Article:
Here are some tips to avoid losing your greyhound:
1. Check your fences to ensure they have withstood the wrath of winter and there aren't any holes, broken boards or gaps that could allow your hound to squeeze through to chase that cat that lives next door.
2. Do your gates close and latch? Do you have an extra latch clipped to your gate that would have to be removed in order to open that gate? If not, visit Home Depot today and pick up a $2.00 clip that can be attached to your gate and prevent accidental opening. Consider installing a spring-loaded automatic gate closing device to your gates. If you cannot see your gates from the inside of your house while your dogs are outside, padlock them.
3. Are there any holes under your fencing that your hounds could work on improving and allow them to slip under the fence? Get the holes filled in.
4. Are you careful to shut and secure your house doors as you leave so that your hounds cannot push the door open and follow?
5. If you have a hound that has to be pushed aside while you squeeze through the door opening to get outside, install a baby gate in the foyer, or at the stairs to keep your dog back away from the door. This allows you to come and go freely without worry and get those groceries in the door too. If your home is built so that these are not options for you, baby gate the hound in the kitchen or in another area of the house to prevent him or her from charging the door when you leave or come home.
6. Ok, you've taken all the appropriate precautions and somehow the dog has still escaped--DOES YOUR DOG HAVE A DOG TAG WITH PHONE NUMBERS?
Does your dog have a tag with your name, phone number and/or address on it? Do you know how difficult it is to track down the owners of a dog without any tags, especially if someone who doesn't have a clue about Greyhounds finds this dog? Contact us
if you need an updated three-number tag. Order a tag with your address and number for the dog to wear. Give your dog all the tools he or she should have or need to help them get back home quickly and safely should they escape. Consider micro-chipping your dogs. Make sure you keep a collar on your dog with current tags!
7. If you leave your hound with someone to watch, make sure they know who to call should the dog accidentally escape. Also affix a temporary tag to their collar with the dog sitter's phone number at a minimum. We have a wonderful network of Greyhound volunteers and groups that we can get the word out to when there is a loose dog but we need to be called FIRST.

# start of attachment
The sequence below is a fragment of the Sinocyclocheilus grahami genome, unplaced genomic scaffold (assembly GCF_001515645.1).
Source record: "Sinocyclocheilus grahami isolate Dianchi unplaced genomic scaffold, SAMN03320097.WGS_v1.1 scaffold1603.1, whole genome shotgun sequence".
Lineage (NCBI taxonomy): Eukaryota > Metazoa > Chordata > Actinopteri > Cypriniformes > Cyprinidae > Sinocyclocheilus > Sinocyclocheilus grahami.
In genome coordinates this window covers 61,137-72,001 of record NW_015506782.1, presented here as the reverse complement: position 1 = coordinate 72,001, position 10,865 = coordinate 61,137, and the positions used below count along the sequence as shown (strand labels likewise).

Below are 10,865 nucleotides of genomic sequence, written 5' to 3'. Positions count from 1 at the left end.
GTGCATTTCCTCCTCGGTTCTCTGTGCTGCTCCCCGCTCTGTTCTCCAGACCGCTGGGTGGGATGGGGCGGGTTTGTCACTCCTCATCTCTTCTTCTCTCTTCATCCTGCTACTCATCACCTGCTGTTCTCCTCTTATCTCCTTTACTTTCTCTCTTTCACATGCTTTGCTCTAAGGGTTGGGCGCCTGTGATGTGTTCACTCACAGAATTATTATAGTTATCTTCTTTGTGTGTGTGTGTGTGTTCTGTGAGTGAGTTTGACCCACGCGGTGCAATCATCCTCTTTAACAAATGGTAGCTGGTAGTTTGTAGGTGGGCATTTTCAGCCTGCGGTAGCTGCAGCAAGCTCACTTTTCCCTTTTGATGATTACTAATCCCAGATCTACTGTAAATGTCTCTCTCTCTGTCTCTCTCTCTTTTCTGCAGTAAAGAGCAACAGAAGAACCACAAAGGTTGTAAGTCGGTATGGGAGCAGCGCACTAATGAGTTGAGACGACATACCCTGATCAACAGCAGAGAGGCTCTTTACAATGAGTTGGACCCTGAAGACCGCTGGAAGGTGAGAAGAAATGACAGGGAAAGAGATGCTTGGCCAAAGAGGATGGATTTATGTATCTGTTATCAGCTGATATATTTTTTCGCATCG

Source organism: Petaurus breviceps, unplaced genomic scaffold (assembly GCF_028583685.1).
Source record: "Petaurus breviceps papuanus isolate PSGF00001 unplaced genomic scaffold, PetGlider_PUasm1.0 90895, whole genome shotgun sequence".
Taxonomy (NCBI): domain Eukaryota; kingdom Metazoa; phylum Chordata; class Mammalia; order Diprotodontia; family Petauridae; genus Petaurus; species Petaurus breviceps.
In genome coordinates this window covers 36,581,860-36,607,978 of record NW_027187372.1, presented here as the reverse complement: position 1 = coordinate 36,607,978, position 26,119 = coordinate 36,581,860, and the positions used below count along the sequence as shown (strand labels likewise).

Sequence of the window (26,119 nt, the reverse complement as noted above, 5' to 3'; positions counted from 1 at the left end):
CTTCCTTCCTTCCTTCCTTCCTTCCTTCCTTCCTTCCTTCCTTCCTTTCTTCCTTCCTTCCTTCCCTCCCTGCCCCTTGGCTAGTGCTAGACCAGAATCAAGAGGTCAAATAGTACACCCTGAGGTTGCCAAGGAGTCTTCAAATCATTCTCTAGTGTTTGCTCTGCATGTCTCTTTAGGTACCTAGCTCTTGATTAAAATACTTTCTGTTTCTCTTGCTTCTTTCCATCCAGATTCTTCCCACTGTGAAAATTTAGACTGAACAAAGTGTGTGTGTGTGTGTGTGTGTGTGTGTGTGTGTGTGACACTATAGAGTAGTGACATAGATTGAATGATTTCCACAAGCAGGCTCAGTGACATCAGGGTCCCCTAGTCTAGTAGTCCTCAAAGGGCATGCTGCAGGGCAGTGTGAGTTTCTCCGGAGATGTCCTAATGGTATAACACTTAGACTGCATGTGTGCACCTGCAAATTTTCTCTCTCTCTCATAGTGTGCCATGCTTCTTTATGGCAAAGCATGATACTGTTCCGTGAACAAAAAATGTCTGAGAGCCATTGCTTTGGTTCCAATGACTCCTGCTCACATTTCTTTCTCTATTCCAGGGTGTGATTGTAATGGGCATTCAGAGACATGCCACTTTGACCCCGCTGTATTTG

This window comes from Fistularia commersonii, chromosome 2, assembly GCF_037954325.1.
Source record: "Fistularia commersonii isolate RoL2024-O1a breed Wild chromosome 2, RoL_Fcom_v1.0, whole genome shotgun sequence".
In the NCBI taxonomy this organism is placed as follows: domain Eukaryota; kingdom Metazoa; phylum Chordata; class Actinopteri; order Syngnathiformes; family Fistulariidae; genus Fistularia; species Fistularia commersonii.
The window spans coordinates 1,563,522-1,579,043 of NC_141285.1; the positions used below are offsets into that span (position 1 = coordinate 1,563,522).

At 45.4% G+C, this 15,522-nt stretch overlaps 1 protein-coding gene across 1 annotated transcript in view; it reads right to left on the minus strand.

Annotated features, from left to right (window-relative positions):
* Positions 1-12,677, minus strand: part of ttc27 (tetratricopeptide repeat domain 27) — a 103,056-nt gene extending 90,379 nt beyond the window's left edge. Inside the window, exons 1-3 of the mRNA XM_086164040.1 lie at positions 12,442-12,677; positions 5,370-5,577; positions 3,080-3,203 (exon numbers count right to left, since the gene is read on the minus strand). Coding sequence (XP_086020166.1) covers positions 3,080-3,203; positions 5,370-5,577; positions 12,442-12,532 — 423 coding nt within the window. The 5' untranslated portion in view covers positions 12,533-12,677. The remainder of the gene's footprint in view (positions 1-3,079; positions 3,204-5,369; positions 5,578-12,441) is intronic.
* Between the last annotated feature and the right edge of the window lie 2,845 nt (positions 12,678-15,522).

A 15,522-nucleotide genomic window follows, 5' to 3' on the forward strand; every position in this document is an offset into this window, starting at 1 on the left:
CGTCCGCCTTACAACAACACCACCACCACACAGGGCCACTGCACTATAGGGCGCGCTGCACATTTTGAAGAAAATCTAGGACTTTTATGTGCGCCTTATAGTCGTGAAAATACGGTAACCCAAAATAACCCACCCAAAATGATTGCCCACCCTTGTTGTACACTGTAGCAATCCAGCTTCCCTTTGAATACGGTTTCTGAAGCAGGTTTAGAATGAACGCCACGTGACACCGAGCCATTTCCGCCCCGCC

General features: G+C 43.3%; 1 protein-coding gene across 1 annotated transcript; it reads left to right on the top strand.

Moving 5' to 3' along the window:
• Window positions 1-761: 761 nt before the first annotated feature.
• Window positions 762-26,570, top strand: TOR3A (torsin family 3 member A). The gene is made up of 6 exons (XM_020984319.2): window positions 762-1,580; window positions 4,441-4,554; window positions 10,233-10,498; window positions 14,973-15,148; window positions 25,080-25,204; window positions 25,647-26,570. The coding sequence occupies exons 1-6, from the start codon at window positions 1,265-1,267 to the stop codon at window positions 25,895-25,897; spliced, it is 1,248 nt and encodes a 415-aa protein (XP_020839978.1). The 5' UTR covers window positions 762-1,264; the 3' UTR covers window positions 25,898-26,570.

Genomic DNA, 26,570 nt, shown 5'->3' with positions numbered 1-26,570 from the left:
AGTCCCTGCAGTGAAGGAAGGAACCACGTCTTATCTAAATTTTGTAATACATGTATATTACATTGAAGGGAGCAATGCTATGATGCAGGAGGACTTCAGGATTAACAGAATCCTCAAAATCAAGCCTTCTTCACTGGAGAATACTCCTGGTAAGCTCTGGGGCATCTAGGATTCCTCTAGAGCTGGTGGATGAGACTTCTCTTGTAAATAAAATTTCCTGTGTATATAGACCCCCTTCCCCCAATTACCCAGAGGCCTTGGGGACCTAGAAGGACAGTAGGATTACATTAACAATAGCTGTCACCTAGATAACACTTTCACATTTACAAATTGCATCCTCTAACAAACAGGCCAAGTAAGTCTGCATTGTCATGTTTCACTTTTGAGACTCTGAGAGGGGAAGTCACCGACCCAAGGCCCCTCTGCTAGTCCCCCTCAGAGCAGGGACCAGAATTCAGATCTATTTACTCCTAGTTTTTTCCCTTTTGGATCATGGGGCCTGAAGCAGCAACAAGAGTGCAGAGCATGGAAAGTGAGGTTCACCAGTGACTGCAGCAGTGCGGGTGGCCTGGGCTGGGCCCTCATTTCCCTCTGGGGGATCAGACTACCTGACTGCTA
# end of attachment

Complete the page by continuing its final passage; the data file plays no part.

8. If you are allowing your dog to run in a fenced-in field or area, check the gates to ensure they are secure before you let them off leash. If possible, post a person at the gates while the dog is running in the field as a back up measure.
9. Keep a leash on your dog at all times unless they are in an enclosed, fenced area that is well secured.
10. Make sure all of your immediate neighbors know that you have a Greyhound(s) and that if they see the dog out running unleashed without you--the dog has escaped and you need to be notified and helped.
11. Take a few close up pictures of your dogs--their face and a full body picture--to have on hand to use in case the need arises to launch a search campaign. These will be helpful to use on flyers to hand out to the neighborhood, mail carriers, UPS drivers, the police department, shelters, vet offices and others who are routinely driving through your area.
12. If your dog is loose, this is what we need from you to go into action:
Color, Sex and Name of Your Hound
The name of the street where he/she was last seen and closest major intersection(s)
When your hound was last seen?
Was the dog wearing any identification?
Color of collar
Is your hound friendly and outgoing or shy, spooky or timid?
Provide all contact information